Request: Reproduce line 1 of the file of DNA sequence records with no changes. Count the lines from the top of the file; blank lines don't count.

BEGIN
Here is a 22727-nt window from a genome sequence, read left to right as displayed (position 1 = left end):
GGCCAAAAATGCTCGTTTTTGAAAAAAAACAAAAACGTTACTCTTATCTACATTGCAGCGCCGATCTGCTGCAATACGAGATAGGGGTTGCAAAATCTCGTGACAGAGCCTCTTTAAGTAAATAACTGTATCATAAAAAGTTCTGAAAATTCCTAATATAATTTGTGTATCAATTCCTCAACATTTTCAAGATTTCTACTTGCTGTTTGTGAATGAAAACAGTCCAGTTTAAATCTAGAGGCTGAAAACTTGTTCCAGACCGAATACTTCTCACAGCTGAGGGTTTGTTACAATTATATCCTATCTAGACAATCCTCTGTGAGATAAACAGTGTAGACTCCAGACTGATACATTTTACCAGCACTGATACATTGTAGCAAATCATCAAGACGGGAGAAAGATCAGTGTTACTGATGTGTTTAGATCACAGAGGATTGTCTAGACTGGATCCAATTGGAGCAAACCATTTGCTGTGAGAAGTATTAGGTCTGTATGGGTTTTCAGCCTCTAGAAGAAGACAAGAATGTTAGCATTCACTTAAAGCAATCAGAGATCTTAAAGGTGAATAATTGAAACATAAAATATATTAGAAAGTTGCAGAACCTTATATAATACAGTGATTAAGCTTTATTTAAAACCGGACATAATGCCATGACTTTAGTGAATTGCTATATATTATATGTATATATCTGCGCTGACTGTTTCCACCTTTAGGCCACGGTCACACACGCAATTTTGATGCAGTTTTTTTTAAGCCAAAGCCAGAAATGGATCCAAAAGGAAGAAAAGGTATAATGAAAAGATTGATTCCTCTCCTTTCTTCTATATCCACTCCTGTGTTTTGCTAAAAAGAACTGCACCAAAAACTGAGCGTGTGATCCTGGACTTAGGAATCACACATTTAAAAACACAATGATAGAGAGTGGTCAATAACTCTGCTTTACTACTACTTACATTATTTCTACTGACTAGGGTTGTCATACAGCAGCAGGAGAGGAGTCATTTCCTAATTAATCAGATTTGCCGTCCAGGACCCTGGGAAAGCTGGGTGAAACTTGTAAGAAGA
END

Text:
Here is a 22727-nt window from a genome sequence, read left to right as displayed (position 1 = left end):